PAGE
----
V. Bradley Lewis (Catholic U. of America) has posted Religious Freedom, the Good of Religion and the Common Good: The Challenges of Pluralism, Privilege and the Contraceptive Services Mandate. The abstract follows.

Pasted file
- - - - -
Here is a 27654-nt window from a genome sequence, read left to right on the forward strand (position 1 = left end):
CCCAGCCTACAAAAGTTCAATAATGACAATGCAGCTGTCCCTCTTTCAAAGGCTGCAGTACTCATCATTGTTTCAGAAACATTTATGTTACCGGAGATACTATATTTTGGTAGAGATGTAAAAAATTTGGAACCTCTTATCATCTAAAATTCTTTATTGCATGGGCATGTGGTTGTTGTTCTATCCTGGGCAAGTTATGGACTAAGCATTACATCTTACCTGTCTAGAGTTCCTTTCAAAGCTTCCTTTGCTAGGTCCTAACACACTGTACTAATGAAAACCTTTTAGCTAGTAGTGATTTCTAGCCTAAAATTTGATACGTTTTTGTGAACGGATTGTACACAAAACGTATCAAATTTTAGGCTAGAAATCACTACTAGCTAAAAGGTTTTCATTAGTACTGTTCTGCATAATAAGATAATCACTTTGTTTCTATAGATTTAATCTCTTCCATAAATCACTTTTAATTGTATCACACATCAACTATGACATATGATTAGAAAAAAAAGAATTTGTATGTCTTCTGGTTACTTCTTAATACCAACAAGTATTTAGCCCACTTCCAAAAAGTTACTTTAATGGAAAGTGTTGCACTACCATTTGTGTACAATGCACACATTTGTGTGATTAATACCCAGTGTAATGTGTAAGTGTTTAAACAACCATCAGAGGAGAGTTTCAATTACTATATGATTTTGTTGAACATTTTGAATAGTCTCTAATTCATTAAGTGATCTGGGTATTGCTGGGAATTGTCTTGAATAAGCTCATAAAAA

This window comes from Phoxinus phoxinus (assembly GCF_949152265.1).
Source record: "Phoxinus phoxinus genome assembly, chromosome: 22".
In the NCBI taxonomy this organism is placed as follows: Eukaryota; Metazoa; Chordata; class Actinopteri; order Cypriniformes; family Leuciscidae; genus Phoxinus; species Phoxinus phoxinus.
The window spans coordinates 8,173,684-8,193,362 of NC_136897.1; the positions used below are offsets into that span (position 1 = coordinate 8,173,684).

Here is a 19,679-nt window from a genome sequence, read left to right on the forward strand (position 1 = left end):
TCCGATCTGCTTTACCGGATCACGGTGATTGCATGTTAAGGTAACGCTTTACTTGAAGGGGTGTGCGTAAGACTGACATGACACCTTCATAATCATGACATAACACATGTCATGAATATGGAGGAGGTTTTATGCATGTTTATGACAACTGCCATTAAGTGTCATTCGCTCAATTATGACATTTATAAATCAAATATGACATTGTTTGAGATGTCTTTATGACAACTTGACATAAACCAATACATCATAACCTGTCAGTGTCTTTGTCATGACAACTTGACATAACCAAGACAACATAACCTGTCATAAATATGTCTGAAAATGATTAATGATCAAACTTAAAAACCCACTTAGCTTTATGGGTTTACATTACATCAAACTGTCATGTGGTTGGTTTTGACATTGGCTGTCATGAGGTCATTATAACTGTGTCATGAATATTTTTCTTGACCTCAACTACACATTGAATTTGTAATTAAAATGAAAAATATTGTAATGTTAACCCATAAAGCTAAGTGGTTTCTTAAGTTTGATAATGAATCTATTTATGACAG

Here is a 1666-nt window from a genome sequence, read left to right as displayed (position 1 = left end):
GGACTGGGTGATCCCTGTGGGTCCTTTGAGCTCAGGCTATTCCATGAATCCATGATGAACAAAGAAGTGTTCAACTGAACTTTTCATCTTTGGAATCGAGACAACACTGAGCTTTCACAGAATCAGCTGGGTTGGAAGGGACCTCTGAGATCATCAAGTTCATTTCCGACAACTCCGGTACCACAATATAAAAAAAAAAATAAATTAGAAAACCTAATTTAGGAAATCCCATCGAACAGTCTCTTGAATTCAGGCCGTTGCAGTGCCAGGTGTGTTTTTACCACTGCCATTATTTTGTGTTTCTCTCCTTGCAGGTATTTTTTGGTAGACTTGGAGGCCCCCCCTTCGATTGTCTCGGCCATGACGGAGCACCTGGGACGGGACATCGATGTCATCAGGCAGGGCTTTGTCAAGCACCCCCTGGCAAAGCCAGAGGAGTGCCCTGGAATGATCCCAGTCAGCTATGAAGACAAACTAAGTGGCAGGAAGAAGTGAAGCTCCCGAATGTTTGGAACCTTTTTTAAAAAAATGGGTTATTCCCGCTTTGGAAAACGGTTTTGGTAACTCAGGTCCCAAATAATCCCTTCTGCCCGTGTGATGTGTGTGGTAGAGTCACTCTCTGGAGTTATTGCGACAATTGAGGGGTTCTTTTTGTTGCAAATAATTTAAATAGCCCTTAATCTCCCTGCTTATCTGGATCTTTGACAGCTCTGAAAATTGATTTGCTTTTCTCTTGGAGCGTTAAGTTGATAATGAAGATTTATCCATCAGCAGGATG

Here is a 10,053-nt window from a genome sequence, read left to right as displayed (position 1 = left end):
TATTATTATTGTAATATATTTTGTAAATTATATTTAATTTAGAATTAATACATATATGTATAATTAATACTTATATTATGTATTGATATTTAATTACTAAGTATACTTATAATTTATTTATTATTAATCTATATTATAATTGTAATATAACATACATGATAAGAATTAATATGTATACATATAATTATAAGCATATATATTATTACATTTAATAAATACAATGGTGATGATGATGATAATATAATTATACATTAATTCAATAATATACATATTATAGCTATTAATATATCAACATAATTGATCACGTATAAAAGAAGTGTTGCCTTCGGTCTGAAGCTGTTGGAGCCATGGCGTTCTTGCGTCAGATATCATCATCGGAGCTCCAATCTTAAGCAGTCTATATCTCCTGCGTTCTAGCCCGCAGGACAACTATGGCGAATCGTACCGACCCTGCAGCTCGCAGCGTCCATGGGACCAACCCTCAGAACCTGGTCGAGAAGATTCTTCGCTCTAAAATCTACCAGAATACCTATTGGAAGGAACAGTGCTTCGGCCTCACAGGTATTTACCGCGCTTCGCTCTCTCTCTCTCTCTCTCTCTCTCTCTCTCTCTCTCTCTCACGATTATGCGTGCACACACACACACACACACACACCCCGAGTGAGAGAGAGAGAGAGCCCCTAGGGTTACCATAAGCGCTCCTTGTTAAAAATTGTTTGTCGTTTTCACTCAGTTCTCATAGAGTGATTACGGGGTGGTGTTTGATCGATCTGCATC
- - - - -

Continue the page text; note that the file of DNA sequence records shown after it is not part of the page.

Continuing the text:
The right to religious freedom is properly grounded in religion’s status as a fundamental and irreducible human good, which is nevertheless related to other goods and social in character. Its protection for persons and groups is therefore also a component of the common good of political society. After arguing for these propositions on broadly Thomistic philosophical grounds, the article discuses and answers three recent challenges. The first is based on a perceived conflict between recognition of the good of religion and pluralism and I argue that this objection can be met by distinguishing between different kinds of pluralism, most of which pose no problem to the thesis. A second objection comes from those outside the Thomistic tradition, who either reject the status of religion as a good deserving of explicit legal recognition and protection or accept it on inadequate grounds. The objections, I argue, are based on accounts of religion that are inadequate to the role it plays in sound practical reason. Finally, I discuss an argument from those within the Thomistic tradition who accept some limitations on religious freedom in the name of the common good. This third challenge is linked to the current controversy over the application of the US federal government’s insurance mandate to religious organizations and the US Catholic bishops’ response to it as an issue of religious freedom. Here I argue that the objection is based on a misunderstanding and misapplication of Aquinas’s account.